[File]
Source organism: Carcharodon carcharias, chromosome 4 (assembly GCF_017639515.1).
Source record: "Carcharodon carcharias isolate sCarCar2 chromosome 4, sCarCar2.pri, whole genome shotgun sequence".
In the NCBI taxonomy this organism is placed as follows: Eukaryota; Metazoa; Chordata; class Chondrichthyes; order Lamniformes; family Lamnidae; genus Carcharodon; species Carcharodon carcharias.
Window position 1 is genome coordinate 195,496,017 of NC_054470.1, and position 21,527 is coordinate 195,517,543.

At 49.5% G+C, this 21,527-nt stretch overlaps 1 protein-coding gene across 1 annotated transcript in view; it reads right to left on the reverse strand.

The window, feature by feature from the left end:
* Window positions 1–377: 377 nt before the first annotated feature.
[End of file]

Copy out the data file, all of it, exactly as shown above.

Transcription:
Source organism: Carcharodon carcharias, chromosome 4 (assembly GCF_017639515.1).
Source record: "Carcharodon carcharias isolate sCarCar2 chromosome 4, sCarCar2.pri, whole genome shotgun sequence".
In the NCBI taxonomy this organism is placed as follows: Eukaryota; Metazoa; Chordata; class Chondrichthyes; order Lamniformes; family Lamnidae; genus Carcharodon; species Carcharodon carcharias.
Window position 1 is genome coordinate 195,496,017 of NC_054470.1, and position 21,527 is coordinate 195,517,543.

At 49.5% G+C, this 21,527-nt stretch overlaps 1 protein-coding gene across 1 annotated transcript in view; it reads right to left on the reverse strand.

The window, feature by feature from the left end:
* Window positions 1–377: 377 nt before the first annotated feature.